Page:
Story continues below advertisement

Results were bleak for renters living in 36 of Canada’s 50 biggest cities, particularly in Ontario. An average renter living in Toronto, for example, earns just over $70,000 annually, putting them 46 per cent short of the income they’d need to afford a starter home in the metropolis, according to Point2’s analysis.

Financial news and insights delivered to your email every Saturday.

Of course, that leaves 14 cities where an average renter is well-positioned to break into the market, including Edmonton, Calgary, Winnipeg and multiple municipalities in Quebec. Additionally, dealing strictly in averages means any particular buyer or any market could still have a path to affordability — even as those paths seem to be narrowing.

“Affordability is getting tougher; it’s more difficult for first-time buyers,” says Toronto Realtor Sophie Chen, who is with Keller Williams Empowered Realty.

Chen tells Global News it’s increasingly common to not just see couples pooling their money together in order to break into the housing market but for extended families to contribute to help secure the first purchase.

Story continues below advertisement

A Royal LePage report released on Thursday shows that more than a third of first-time buyers in the past two years relied on financial support from their families to make the purchase. The survey also showed that Canadians are waiting longer and are older when they buy that first property.

But for those who have been saving for a while and might feel close to breaking into the market, Chen says the current higher interest rates and modest price depreciation from the pandemic-era highs make it a good time to secure a starter home in even the more traditionally expensive markets.

“If they are able to find something that meets their needs, it’s a good opportunity,” she says.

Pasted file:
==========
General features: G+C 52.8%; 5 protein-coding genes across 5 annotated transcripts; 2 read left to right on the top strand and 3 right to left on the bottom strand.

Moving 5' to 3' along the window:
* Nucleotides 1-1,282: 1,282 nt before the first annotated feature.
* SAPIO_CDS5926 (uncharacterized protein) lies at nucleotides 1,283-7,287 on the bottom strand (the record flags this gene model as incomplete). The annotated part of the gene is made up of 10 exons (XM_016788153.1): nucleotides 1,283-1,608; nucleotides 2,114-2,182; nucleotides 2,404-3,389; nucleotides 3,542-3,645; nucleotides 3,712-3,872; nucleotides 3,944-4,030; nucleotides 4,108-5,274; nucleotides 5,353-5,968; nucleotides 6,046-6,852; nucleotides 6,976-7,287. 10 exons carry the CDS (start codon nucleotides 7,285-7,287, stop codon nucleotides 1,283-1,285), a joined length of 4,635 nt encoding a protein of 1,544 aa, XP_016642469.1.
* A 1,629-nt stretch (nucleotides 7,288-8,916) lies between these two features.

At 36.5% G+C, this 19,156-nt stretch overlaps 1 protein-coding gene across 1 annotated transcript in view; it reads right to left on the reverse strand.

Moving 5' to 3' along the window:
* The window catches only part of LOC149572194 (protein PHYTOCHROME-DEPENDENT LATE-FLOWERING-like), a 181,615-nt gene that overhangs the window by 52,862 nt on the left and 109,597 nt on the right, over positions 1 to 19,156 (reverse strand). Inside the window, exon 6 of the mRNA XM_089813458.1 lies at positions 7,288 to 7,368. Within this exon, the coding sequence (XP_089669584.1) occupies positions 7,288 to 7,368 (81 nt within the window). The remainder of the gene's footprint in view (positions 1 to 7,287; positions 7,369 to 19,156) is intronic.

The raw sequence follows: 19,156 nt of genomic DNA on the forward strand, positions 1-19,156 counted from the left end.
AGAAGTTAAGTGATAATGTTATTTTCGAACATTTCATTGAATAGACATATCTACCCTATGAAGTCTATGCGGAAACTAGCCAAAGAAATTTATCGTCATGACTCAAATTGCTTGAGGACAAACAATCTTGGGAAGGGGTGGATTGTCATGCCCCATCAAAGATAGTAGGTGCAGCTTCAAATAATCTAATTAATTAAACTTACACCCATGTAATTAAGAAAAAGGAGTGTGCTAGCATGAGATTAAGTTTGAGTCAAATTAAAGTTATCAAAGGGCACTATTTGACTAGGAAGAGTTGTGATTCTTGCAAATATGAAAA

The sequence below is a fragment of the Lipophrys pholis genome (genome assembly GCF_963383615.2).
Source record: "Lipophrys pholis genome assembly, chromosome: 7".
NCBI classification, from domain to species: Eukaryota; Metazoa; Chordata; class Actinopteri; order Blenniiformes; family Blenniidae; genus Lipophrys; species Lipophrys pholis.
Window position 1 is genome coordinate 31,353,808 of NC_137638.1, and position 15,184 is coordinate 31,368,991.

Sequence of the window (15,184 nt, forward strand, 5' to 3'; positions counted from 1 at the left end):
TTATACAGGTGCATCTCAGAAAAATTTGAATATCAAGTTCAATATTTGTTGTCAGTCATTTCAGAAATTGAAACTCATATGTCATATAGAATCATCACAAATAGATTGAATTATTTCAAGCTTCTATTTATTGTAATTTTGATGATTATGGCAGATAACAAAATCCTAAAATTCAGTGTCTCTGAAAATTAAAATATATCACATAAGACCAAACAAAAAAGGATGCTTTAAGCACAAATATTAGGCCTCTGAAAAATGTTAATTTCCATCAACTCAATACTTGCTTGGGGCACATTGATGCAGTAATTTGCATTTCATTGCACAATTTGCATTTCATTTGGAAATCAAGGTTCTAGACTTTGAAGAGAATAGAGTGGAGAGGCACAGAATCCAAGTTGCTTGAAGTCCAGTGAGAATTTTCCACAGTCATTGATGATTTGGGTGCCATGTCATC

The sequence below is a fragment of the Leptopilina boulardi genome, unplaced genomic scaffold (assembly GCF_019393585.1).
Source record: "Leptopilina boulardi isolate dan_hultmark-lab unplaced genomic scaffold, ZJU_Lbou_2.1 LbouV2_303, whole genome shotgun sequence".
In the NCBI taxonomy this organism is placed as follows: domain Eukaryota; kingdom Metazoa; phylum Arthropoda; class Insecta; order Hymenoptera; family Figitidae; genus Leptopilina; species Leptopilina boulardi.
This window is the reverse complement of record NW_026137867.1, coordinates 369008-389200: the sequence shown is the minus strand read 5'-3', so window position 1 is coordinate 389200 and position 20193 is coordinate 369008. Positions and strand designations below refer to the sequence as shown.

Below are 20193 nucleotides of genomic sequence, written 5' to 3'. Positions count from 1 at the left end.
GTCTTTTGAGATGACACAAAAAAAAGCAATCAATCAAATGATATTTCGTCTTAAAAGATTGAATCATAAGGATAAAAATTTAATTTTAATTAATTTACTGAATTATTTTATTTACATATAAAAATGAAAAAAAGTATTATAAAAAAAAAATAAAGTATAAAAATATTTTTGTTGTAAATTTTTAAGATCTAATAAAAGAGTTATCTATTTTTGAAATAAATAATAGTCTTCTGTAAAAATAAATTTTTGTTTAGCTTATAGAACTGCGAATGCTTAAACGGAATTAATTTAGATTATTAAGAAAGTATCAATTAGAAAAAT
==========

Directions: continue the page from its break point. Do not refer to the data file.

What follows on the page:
Room to grow

In terms of affordability, a condo unit is a common entry point for many breaking into the market, Kyte says, especially for those who are keen to maintain a downtown lifestyle.

Story continues below advertisement

But he also cautions would-be buyers from narrowing their focus on the condo market just because they think it’s all they can afford.

Kyte says he’s had clients who were dead-set on a downtown apartment and come to him with a list of their top condos to check out.

“We go see those condos, and it’s not for them. It’s too small. There’s some noise going on. They didn’t like how long it took for the elevator to go there — just for numerous reasons, it just did not fit their needs,” he says.

Instead, he encouraged them to shift their perspective to the outskirts of Ottawa, where he found a townhouse in their price range. Instead of staying in the condo for three to five years, as the buyers had originally anticipated, they’re now gearing up for a seven-to-10-year stay with room to grow their fledgling family.

That three-to-five-year mark is a typical lifespan for a starter home, Kyte notes, though circumstances like those he just described change that and make for shorter or longer stays.

Click to play video: 'Money Matters: How to decide whether to buy or wait in a complicated housing market'
Money Matters: How to decide whether to buy or wait in a complicated housing market

Finding a starter home with a bit more space to accommodate family growth can be great for building equity, he adds, letting your home rise in value for longer so that your next jump up the property ladder can be to an even better property.

Story continues below advertisement